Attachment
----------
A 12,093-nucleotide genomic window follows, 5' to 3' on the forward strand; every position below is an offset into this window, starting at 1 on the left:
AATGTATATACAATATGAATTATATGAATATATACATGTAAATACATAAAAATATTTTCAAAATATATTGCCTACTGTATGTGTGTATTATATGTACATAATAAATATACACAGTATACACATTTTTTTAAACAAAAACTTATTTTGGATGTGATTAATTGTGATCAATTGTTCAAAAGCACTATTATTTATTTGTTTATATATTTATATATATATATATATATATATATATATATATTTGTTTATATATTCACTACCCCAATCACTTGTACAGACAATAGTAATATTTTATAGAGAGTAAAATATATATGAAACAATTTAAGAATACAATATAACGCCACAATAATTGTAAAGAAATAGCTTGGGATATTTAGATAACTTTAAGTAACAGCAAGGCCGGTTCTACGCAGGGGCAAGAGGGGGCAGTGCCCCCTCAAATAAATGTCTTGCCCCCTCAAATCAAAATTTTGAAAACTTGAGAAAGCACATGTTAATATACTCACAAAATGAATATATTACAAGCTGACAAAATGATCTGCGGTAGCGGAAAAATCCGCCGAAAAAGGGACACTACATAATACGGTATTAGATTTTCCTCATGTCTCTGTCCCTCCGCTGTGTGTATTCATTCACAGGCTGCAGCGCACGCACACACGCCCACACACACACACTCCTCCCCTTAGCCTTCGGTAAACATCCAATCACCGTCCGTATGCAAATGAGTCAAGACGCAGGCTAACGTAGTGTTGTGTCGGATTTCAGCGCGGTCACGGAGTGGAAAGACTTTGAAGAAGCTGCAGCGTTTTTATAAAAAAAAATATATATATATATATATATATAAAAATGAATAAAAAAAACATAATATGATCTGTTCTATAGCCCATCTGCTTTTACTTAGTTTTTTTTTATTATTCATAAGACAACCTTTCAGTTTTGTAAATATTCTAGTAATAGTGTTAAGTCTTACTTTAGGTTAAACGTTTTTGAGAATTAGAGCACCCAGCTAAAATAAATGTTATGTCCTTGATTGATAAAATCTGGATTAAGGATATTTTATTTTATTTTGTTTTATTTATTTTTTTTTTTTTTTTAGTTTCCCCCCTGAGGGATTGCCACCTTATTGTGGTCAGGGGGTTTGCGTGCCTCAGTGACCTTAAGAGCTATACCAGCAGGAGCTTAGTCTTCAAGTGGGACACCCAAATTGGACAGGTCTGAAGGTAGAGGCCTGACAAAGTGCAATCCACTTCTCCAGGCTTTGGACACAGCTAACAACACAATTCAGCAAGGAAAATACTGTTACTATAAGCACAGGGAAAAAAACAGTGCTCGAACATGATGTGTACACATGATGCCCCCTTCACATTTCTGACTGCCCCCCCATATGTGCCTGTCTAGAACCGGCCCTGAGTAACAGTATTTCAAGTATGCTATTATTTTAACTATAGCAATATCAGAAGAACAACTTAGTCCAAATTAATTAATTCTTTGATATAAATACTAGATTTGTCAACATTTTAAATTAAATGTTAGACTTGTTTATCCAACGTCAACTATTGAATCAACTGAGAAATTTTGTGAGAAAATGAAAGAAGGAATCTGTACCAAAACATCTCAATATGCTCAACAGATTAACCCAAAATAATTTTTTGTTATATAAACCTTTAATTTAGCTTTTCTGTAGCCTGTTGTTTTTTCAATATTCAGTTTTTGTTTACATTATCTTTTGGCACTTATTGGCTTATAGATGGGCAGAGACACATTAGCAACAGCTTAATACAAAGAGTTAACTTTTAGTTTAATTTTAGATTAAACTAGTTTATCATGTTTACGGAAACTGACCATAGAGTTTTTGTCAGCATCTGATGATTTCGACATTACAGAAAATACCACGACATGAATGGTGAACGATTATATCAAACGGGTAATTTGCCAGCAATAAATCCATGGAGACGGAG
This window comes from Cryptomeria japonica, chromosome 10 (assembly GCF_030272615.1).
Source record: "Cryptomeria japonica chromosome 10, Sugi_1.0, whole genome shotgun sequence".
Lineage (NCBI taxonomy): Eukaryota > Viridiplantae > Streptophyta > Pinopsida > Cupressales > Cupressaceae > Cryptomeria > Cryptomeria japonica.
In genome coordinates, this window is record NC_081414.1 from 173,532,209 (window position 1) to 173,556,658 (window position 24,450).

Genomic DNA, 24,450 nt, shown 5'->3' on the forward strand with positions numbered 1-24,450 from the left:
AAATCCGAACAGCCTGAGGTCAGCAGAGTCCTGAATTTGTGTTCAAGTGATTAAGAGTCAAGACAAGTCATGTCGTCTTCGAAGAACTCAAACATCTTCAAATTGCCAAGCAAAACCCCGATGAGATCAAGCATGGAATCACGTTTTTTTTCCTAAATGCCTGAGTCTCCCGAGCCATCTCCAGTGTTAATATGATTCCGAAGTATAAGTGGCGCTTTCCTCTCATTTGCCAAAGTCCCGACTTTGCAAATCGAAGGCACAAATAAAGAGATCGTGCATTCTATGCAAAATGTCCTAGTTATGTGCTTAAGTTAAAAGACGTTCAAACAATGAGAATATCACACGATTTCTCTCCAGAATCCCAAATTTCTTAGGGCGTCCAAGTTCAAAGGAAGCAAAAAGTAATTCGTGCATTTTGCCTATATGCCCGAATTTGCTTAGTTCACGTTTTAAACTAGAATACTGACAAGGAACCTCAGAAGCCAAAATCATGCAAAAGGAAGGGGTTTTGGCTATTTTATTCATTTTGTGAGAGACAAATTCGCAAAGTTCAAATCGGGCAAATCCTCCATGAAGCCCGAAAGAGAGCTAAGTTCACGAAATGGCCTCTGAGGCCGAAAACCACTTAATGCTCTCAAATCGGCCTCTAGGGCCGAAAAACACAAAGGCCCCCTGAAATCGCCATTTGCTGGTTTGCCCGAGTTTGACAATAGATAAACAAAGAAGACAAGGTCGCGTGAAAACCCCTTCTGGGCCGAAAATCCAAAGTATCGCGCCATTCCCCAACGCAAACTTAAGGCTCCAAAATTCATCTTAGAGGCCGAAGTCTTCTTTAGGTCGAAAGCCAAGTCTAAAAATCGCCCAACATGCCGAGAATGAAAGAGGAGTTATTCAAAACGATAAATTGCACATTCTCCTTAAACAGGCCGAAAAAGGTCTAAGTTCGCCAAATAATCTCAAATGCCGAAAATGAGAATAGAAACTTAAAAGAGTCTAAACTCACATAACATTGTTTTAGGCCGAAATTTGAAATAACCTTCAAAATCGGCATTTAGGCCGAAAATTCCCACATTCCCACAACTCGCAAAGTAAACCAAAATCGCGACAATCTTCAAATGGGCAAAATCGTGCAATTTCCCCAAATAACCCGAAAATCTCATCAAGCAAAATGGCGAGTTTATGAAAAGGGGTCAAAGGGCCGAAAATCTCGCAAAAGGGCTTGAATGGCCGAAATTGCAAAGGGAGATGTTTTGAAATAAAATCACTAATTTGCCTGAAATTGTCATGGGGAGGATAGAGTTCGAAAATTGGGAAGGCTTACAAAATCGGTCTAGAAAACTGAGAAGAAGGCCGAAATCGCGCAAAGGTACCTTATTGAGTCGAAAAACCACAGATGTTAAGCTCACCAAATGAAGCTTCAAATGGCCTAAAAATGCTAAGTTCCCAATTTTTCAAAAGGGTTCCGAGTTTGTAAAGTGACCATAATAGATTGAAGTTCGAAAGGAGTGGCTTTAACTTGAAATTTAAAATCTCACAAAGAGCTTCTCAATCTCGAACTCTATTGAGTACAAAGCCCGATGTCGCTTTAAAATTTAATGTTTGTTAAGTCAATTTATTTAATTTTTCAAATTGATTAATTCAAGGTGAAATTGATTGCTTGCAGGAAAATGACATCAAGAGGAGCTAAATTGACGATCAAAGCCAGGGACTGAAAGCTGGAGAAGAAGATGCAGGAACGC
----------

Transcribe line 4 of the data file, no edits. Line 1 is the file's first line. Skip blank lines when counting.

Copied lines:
Source record: "Cryptomeria japonica chromosome 10, Sugi_1.0, whole genome shotgun sequence".